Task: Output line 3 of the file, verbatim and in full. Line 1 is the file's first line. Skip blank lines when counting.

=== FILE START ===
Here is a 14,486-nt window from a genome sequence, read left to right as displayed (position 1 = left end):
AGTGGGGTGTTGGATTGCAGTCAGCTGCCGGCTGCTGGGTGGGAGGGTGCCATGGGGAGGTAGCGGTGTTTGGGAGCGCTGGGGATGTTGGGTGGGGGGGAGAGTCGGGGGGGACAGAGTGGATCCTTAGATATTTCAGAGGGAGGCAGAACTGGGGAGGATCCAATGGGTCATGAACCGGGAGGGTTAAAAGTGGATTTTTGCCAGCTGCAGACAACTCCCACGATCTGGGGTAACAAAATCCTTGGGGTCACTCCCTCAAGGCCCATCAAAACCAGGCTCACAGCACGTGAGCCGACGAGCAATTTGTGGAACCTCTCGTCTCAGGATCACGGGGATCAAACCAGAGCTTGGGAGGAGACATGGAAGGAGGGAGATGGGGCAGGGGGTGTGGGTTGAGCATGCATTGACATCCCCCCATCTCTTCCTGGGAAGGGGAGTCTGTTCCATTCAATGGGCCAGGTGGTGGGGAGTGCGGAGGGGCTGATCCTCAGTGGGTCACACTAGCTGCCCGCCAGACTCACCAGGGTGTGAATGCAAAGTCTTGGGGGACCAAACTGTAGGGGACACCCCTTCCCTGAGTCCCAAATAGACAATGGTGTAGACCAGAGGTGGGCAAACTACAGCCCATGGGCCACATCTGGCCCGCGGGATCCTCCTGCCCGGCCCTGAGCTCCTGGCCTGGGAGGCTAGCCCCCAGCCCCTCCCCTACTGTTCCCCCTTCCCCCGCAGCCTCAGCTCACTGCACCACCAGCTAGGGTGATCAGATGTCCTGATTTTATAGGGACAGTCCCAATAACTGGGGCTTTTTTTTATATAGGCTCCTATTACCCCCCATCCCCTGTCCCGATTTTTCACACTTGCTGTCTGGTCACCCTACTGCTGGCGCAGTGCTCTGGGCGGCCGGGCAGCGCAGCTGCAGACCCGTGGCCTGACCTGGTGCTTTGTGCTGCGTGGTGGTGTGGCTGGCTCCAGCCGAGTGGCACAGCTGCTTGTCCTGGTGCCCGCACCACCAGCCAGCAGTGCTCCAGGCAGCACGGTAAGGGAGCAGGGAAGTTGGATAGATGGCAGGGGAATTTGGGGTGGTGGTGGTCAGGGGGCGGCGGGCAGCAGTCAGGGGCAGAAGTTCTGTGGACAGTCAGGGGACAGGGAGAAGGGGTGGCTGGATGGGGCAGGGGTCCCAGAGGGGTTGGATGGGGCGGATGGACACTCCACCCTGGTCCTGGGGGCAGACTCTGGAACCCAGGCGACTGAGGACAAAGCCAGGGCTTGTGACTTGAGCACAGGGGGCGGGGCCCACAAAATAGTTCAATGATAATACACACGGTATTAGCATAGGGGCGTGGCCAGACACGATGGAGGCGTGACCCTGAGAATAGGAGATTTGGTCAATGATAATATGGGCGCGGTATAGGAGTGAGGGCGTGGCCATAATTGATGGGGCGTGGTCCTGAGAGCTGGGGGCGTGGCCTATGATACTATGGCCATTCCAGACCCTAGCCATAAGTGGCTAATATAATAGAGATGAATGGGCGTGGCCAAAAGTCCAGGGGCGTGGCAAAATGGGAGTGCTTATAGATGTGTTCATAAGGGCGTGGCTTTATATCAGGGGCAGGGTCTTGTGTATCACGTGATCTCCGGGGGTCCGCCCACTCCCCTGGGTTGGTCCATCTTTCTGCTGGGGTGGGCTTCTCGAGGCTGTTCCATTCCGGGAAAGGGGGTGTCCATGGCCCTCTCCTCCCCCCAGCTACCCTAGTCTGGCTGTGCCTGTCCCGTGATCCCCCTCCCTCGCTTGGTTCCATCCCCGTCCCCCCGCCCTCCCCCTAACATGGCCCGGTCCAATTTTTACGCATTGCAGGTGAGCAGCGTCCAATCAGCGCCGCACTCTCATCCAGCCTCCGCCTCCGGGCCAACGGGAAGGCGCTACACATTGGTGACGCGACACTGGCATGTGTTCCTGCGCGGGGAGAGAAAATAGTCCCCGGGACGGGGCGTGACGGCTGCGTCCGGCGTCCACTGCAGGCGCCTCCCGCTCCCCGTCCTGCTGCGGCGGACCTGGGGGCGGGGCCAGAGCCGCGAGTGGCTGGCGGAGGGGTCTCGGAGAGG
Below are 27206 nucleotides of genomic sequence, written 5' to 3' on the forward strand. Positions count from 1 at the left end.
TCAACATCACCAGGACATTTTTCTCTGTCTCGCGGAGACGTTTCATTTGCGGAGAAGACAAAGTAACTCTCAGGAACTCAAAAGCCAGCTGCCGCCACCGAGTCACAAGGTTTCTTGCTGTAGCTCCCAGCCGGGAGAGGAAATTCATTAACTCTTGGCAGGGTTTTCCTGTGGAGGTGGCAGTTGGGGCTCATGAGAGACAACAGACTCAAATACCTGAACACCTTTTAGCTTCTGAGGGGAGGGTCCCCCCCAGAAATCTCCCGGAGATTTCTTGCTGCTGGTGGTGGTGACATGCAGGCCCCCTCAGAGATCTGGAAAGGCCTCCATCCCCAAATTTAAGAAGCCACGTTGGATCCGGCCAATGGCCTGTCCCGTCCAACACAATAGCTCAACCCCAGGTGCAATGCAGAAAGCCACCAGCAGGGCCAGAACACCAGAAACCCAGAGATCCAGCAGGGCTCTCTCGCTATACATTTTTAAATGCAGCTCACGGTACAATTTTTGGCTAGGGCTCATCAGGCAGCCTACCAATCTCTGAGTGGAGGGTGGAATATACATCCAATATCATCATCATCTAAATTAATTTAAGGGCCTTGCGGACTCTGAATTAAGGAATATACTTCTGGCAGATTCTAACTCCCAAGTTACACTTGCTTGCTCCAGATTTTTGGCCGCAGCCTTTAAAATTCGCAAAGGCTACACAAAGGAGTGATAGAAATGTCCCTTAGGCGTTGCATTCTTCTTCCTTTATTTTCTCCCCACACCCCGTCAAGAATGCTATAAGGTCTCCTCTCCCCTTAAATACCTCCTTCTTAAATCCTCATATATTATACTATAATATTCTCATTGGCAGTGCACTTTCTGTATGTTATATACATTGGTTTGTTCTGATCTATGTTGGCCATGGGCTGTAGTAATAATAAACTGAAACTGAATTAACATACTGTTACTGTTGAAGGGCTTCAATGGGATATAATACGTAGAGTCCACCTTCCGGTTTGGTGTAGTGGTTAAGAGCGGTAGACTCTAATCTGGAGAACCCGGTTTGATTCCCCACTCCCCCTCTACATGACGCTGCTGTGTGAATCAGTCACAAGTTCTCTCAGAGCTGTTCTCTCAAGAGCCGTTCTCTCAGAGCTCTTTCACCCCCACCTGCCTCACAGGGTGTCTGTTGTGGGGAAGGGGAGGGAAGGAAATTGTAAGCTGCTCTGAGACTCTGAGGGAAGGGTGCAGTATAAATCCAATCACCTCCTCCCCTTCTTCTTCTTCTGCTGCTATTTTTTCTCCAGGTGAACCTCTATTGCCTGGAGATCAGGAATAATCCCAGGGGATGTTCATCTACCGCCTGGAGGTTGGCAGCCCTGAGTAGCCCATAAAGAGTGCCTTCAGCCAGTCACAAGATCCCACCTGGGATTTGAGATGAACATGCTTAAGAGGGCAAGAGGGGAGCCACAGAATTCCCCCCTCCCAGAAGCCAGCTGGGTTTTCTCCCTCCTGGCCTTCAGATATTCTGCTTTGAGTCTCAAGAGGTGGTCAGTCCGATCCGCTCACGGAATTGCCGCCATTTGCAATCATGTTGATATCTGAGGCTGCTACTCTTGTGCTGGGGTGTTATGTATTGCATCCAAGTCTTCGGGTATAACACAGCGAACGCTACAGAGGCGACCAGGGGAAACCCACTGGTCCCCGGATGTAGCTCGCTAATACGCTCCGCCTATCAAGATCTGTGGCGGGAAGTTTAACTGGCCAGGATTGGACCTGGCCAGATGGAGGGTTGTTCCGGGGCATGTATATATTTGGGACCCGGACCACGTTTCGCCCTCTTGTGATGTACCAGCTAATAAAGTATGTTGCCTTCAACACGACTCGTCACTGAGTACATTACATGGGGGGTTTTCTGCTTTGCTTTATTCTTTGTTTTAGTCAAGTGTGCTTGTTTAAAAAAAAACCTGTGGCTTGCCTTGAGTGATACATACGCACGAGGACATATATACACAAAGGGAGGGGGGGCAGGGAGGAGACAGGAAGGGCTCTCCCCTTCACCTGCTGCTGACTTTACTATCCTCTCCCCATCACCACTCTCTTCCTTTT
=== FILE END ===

Below are 27206 nucleotides of genomic sequence, written 5' to 3' on the forward strand. Positions count from 1 at the left end.